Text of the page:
In the past, people didn’t go out and find teachers themselves, but rather were introduced by someone familiar with the discipline that they intended to study. This was a wise way of going about finding a teacher! If you ask my advice, I’ll suggest the Magui Bagua style, and you won’t be disappointed!
When you encounter a teacher, regardless of whether they are good or not, do not be anxious to become their disciple. First stay on the sidelines and learn for a few years, as difficult as that may be. Great teachers all have a certain quality of uprightness and character, and if this is the case with your teacher it will become clear within a few years. However, greedy, hypocritical teachers will also show themselves for what they are within a few years, and once that happens it is important to leave at once and go on one’s way.
To help prevent any of these problems and to ensure the highest standards of instruction in Magui Bagua, we have put in place a well-defined training routine and qualification process for all instructors. If someone, once qualified, wishes to become an instructor they must apply directly to the Magui Baguazhang Promotion Center. Once the application has been reviewed they are rigorously tested on all material they will be qualified to teach. Also, all qualified instructors must recertify once a year. In this way we hope to continue Magui Bagua in the purest, most complete form possible.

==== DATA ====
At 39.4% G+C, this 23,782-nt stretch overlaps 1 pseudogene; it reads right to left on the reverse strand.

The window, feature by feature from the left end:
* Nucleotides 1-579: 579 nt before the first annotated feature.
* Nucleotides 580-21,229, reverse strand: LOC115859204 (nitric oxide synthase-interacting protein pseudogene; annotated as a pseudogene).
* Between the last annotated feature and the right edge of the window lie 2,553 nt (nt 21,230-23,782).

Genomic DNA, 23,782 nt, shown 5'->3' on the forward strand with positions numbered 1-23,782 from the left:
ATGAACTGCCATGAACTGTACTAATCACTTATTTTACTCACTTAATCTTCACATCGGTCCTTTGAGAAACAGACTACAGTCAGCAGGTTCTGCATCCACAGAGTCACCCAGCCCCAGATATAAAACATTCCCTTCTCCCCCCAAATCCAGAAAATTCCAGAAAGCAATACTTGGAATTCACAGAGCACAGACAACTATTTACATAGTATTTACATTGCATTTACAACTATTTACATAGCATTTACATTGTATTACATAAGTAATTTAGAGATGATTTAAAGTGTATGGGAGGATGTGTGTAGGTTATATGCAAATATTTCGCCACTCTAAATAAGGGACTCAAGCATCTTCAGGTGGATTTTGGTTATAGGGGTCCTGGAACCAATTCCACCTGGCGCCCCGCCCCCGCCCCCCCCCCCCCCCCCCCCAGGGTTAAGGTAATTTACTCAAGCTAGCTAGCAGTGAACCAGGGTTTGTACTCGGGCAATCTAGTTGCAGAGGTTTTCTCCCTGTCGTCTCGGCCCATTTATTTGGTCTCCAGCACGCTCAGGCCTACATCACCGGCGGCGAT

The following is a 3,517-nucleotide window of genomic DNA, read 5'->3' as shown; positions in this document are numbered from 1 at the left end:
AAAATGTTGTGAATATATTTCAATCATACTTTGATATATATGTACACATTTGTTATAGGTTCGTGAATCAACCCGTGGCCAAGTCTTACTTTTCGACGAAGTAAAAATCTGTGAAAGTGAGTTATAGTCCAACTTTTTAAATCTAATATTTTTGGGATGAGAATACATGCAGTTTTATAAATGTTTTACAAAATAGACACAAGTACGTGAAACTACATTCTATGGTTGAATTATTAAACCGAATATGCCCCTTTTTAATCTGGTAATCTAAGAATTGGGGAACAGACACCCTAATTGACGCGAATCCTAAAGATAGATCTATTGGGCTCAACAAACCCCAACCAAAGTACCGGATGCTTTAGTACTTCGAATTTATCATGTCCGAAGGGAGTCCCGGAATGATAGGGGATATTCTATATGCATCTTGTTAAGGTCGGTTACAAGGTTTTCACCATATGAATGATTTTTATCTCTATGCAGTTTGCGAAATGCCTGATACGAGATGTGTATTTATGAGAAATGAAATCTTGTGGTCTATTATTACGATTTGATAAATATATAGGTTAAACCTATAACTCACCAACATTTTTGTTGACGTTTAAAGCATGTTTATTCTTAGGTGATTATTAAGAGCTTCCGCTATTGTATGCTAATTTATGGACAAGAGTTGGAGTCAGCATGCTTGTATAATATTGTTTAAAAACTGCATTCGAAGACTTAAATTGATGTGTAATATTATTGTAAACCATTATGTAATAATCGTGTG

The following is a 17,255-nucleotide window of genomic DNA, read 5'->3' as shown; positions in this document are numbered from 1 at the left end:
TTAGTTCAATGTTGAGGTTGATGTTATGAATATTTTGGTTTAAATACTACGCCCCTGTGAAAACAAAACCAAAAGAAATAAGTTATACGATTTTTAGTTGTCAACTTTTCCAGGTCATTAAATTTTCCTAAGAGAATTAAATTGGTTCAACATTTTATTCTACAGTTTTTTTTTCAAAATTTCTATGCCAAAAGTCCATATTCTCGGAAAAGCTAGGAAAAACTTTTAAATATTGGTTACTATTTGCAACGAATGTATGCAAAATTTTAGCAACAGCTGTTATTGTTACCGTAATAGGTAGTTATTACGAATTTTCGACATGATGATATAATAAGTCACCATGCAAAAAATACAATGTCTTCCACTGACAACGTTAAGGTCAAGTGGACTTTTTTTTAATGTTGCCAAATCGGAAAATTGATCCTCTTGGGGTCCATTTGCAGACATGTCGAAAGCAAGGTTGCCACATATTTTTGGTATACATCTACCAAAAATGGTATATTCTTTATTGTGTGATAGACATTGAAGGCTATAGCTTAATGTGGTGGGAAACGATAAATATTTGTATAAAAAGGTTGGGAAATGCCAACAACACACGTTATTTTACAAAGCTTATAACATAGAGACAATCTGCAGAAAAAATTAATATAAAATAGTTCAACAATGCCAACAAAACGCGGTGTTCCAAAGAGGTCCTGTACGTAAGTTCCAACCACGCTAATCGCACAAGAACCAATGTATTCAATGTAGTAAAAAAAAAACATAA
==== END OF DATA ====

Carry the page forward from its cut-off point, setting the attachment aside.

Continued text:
Shifu has become a polite form of address for anyone, although in the past it meant someone who had mastered a technical skill of some sort.
Teacher is a technical term for someone who passes on knowledge, but in Chinese the word for teacher, Laoshi, has also become a polite form of address which can be applied to anyone with seniority.
A master, which is also called a shifu in Chinese (same pronunciation as the word above, but with different characters) is the traditional name for a teacher in the master-disciple relationship. It is a term with great significance, and one’s shifu is second only to one’s father. Of course, it is almost impossible to realize such an ideal, and both master and disciple have to be very cautious in entering such a relationship.
If one is not sincere in their intentions toward their teacher, and do not intend to treat him like a father, it is best not to become a disciple. Similarly, if one does not find a teacher who is worth entering into a master-disciple relationship with, it is probably not worth doing so just to learn a little of this or that.